CD200 expression suppresses natural killer cell function and directly inhibits patient anti-tumor response in acute myeloid leukemia.
Coles SJ., Wang ECY., Man S., Hills RK., Burnett AK., Tonks A., Darley RL.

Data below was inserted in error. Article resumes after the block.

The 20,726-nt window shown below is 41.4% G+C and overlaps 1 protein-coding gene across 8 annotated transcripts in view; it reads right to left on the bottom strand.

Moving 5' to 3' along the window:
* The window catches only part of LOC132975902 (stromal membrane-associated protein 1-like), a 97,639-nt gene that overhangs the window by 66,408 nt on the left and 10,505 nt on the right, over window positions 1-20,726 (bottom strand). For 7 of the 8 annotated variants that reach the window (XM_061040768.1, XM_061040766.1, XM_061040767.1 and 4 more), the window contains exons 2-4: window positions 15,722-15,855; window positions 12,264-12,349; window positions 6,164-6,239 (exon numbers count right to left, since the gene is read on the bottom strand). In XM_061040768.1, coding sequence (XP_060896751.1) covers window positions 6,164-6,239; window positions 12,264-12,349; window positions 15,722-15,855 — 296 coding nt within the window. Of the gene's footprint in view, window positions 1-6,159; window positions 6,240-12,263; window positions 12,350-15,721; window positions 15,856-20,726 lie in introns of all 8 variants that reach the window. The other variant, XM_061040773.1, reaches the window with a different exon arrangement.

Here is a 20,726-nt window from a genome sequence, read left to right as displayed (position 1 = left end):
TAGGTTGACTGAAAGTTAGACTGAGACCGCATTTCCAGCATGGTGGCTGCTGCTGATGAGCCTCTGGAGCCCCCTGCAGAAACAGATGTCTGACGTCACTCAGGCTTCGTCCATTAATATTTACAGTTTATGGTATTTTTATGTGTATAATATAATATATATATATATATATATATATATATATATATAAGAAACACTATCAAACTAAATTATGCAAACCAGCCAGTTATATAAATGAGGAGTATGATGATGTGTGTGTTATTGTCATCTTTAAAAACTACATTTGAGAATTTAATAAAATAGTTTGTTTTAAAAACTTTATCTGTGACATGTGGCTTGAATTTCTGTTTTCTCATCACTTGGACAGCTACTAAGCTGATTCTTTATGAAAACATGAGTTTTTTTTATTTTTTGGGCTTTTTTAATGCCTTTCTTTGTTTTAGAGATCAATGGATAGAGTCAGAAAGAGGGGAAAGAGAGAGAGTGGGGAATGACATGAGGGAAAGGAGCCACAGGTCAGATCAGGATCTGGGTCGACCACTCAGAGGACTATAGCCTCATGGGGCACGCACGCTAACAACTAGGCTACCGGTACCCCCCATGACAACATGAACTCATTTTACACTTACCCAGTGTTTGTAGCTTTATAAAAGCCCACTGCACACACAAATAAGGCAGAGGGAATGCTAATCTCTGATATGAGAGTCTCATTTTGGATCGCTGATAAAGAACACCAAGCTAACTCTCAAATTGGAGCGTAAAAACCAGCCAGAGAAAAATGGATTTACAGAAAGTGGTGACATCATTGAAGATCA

Upregulation of the immunosuppressive cell surface glycoprotein, CD200, is a common feature of acute myeloid leukemia (AML) and is associated with poor patient outcome. We investigated whether CD200 overexpression on AML cells could specifically compromise patient natural killer (NK) cell anti-tumor responses. We found that CD200(hi) patients showed a 50% reduction in the frequency of activated NK cells (CD56(dim)CD16(+)) compared with CD200(lo) patients. Additionally, NK receptor expression (NKp44 and NKp46) on these cells was also significantly downregulated in CD200(hi) patients. To assess whether NK cell activity was directly influenced by CD200 expression, we examined the effect of ectopic expression of CD200. These assays revealed that both NK cell cytolytic activity and interferon-γ response were significantly reduced toward CD200(+) leukemic targets and that these targets showed increased survival compared with CD200(-) cells. Similarly, NK cells isolated from AML patients were less functionally active toward CD200(hi) autologous blasts from both cytolytic and immunoregulatory perspectives. Finally, blocking CD200 alone was sufficient to recover a significant proportion of NK cell cytolytic activity. Together, these findings provide the first evidence that CD200 has a direct and significant suppressive influence on NK cell activity in AML patients and may contribute to the increased relapse rate in CD200(+) patients.